Inventions & Products
Video-games | Electronic Toys and Games | Electronic Consumer Products

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My inventions span some 40+ years of post-W.W.II activities. A large number of them resulted in products that were put into production.

Here are some brief references to some of my more important inventions and products that resulted from them.


  • 1966: Original concept for playing games using a home TV set; written while Chief Engineer for Equipment Design at Sanders Associates in NH.

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    Click here to view typewritten transcripts of above notes.

  • 1967-68: Development of first-generation home video games by Bill Harrison and Bill Rusch under my direction at Sanders; first light-gun video games ('67).

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  • 1968-74: Demonstration of system for playing video-games over cable-channel in cooperation with TelePrompTer, NYC ('68) and Warner Cable ('73). 
  • 1971-72: Licensing Magnavox to produce home video game; first production "Odyssey" game demonstrated to press by Magnavox 5/72 is production-engineered version of "Brown Box" demo unit built at Sanders by Bill Harrison in 1968-69.


  • 1975: Pioneered microprocessor-controlled, VCR-based Interactive Video Game methods. Invented various systems for nesting data in video signal for real-time interaction between player, VCR-delivered pictorials and microprocessor-generated action-characters on-screen.
  • 1976-77: Ran a group at Sanders under contract to build 6 different video game units for Coleco.
  • 1978: Licensed Coleco to build KID-VID, a preschooler video game using audio cassette tape control and "live" music.
  • 1978: Licensed Coleco to build an interface unit for use between COLECOVISION game or ADAM computer and a 5" version of RCA's Selectavision Video Disc...precursor To Phillips CDI and present CD-ROM game systems.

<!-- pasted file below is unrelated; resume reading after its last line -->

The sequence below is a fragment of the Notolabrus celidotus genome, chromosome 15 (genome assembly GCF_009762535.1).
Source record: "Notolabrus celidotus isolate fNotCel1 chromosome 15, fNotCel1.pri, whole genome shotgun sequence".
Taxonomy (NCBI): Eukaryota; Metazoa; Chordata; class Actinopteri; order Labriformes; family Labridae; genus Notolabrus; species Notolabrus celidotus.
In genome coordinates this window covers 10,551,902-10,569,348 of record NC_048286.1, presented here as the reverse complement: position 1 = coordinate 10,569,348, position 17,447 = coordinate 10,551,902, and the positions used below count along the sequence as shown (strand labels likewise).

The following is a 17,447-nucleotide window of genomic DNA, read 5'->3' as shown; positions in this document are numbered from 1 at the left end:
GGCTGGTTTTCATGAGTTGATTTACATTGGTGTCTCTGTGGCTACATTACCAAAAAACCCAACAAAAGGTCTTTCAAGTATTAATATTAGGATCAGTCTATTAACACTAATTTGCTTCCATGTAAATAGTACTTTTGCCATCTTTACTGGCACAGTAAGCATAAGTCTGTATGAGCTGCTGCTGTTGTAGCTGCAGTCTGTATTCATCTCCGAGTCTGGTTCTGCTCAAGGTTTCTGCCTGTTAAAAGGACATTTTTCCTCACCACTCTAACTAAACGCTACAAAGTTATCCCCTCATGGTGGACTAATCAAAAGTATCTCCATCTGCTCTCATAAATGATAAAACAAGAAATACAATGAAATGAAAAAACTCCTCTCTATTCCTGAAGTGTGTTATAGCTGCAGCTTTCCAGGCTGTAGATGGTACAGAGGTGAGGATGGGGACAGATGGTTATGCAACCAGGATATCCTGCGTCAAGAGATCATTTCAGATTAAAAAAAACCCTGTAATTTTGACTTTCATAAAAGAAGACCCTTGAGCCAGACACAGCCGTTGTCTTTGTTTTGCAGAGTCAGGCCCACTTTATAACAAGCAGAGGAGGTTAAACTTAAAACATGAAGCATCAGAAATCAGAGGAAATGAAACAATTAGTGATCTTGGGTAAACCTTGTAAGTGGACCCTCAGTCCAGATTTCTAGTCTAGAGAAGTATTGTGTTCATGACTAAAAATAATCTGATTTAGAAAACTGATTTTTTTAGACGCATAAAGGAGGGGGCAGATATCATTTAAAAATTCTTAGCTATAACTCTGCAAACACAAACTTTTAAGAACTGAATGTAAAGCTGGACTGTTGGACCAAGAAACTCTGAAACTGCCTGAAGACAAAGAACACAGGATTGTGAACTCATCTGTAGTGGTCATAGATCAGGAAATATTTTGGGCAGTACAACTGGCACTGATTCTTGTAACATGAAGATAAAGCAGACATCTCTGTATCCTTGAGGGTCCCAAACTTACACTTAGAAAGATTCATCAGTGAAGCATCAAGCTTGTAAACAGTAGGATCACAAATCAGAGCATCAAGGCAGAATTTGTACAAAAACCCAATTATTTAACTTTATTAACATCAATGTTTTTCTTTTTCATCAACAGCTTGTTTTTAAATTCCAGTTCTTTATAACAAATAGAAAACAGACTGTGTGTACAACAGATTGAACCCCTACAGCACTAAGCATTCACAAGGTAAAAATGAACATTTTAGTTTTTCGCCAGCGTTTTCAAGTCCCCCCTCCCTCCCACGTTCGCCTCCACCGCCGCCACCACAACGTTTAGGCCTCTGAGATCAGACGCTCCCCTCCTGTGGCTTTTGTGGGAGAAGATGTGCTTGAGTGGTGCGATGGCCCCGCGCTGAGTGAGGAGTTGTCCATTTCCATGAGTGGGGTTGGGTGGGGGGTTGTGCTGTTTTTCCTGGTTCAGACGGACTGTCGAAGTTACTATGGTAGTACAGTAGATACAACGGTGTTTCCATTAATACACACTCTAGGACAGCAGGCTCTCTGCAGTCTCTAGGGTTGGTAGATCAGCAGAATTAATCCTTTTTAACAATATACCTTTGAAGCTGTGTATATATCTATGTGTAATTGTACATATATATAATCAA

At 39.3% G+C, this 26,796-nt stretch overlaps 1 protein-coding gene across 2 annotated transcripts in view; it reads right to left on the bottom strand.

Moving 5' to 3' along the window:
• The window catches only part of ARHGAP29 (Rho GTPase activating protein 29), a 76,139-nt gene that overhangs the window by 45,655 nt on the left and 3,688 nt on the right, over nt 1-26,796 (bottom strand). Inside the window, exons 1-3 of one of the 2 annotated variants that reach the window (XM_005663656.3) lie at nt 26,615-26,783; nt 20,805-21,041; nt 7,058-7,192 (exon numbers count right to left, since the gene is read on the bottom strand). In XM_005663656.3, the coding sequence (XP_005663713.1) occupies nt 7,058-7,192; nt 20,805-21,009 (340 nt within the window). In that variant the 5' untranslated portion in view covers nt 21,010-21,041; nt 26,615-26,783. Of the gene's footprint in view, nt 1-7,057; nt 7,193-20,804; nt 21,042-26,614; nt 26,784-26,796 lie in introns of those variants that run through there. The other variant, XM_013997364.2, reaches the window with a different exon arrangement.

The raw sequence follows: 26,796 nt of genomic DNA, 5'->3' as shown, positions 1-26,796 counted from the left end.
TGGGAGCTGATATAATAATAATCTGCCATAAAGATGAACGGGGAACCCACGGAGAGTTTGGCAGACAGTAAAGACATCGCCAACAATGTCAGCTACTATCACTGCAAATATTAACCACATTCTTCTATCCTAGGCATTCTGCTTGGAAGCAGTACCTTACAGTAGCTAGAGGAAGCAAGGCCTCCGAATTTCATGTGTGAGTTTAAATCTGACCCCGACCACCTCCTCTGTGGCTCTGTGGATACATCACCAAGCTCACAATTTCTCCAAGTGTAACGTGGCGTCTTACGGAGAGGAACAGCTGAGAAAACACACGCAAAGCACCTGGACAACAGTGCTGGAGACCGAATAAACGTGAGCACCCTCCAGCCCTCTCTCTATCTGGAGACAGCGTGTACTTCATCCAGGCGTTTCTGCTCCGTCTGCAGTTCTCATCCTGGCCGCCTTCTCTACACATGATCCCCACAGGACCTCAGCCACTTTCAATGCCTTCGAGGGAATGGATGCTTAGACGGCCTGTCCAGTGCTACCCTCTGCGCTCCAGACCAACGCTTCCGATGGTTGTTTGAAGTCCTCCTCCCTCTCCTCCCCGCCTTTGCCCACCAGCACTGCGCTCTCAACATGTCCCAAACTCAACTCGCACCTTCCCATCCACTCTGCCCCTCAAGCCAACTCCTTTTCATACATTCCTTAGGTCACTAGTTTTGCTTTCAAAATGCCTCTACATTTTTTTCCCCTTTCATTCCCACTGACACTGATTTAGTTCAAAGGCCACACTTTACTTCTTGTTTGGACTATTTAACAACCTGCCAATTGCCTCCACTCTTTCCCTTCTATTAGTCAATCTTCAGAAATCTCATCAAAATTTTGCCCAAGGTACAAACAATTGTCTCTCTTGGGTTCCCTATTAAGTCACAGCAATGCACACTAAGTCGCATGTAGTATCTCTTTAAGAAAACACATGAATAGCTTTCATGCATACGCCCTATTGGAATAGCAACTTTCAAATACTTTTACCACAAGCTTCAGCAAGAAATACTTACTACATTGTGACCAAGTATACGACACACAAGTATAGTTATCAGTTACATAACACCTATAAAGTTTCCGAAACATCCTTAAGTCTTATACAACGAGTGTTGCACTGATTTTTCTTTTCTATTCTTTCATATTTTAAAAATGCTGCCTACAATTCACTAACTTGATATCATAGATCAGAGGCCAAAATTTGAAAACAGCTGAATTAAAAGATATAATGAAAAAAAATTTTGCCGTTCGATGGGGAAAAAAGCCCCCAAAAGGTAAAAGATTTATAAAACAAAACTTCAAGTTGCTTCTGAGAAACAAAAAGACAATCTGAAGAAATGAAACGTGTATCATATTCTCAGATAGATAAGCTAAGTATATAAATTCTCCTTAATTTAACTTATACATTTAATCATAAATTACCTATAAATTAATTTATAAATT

• 1978 - Present: Developed many novel interactive hardware and software concepts for video games (Instant Replay; drawing of interactive screen-characters; Interactive CD-ROM game, training and simulation technology. 
  • 2004-2006: Produced an entire line of functional replicas of experimental videogame models built in the 1960's and donated these to the Museum of the Moving Image in Astoria, NY.

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Electronic Toys and Games

  • 1978-79: "SIMON" hand-held, single chip microprocessor game licensed by Marvin Glass to Milton Bradley - a perennial favorite, still selling briskly after more than 25 years since its introduction in 1978.
  • Simon
  • 1979-81: A series of micro-processor controlled hand-held games including "MANIAC" (Ideal Toy); "COMPUTER PERFECTION" (Lakeside); "AMAZATRON" (Coleco); etc.
  • Maniac
    Computer perfection
  • 1985: "LASER COMMAND", an electro-optical toy for Kenner based on the MASK figure series.
  • Laser command
  • 1987: "Smarty Bear Video", a Galoob product allowing a plush bear to "interact with and talk to his friends" on the screen of a TV set while playing a VHS cassette containing a cartoon and nested data and voice. 
  • 1994: "TV Teddy", a Yes!Entertainment product...another interactive, plush bear based on the "Smart Bear" patent and others (covering Voice signals nested in video signal).
  • 1994: "Sounds-by-Me", an interactive, book licensed to Golden Books (Western Publishing) making use of a novel single-chip voice storage and playback device. It allows kids to record short speech segments prior to reading the book; while reading, pressing buttons delivers these speech segments in the kid's own voice.
  • Recordable Talking Books
  • 1996: "Bike Max", a Milton-Bradley product for bicycles that "speaks" the bike's speed, distance traveled, time traveled; makes horn sounds and has a voice-warning feature to prevent theft. 
Bike Max
  • 2000: Created a line of "Talking Tools" for  Hasbro 


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Electronic Consumer Products

  • 1995: "Chat-Mat", a doormat containing a foot-activated, recordable talking doormat that "speaks" voice messages when the mat is stepped on.
  • Chat Mat
  • 1995: "NeverMiss Motion-Pad" - a passive IR device which "speaks" a user-recorded message when unit is passed within 10 feet (*)
  • 1996: "NeverMiss DigiPad-20 and DigiPad-75"; solid state, hand-held voice recorders (*)
  • 1996: "NeverMiss TimePad", solid state, hand-held voice recorder with time-stamp (multi-message scheduling device) (*)
  • 1997: "TimeFrame" - a recordable, talking picture frame for a variable number of photos (*)
    NOTE: Items marked (*) can be viewed in detail by accessing 
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ICP Products

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Copyright 1997-2014 Ralph H. Baer. All Rights Reserved.